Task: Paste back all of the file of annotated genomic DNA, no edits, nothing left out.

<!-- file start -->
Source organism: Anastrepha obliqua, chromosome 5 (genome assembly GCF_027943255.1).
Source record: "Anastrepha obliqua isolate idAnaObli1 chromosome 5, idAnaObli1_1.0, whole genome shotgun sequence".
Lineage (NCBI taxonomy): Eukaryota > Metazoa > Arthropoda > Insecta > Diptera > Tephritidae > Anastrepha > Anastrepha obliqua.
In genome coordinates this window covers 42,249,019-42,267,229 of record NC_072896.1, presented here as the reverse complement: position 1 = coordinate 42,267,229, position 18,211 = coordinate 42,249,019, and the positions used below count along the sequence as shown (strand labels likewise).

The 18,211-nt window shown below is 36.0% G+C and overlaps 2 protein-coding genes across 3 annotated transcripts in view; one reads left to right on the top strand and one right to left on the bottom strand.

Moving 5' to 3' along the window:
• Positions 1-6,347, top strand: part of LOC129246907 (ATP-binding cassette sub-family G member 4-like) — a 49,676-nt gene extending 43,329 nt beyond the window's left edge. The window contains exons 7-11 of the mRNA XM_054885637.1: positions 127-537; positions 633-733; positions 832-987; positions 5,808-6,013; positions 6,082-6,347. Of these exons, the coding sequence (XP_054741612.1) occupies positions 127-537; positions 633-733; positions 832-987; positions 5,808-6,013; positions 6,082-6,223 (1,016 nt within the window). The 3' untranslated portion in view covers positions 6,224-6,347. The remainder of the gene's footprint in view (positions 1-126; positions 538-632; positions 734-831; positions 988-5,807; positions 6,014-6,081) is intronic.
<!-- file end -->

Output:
Source organism: Anastrepha obliqua, chromosome 5 (genome assembly GCF_027943255.1).
Source record: "Anastrepha obliqua isolate idAnaObli1 chromosome 5, idAnaObli1_1.0, whole genome shotgun sequence".
Lineage (NCBI taxonomy): Eukaryota > Metazoa > Arthropoda > Insecta > Diptera > Tephritidae > Anastrepha > Anastrepha obliqua.
In genome coordinates this window covers 42,249,019-42,267,229 of record NC_072896.1, presented here as the reverse complement: position 1 = coordinate 42,267,229, position 18,211 = coordinate 42,249,019, and the positions used below count along the sequence as shown (strand labels likewise).

The 18,211-nt window shown below is 36.0% G+C and overlaps 2 protein-coding genes across 3 annotated transcripts in view; one reads left to right on the top strand and one right to left on the bottom strand.

Moving 5' to 3' along the window:
• Positions 1-6,347, top strand: part of LOC129246907 (ATP-binding cassette sub-family G member 4-like) — a 49,676-nt gene extending 43,329 nt beyond the window's left edge. The window contains exons 7-11 of the mRNA XM_054885637.1: positions 127-537; positions 633-733; positions 832-987; positions 5,808-6,013; positions 6,082-6,347. Of these exons, the coding sequence (XP_054741612.1) occupies positions 127-537; positions 633-733; positions 832-987; positions 5,808-6,013; positions 6,082-6,223 (1,016 nt within the window). The 3' untranslated portion in view covers positions 6,224-6,347. The remainder of the gene's footprint in view (positions 1-126; positions 538-632; positions 734-831; positions 988-5,807; positions 6,014-6,081) is intronic.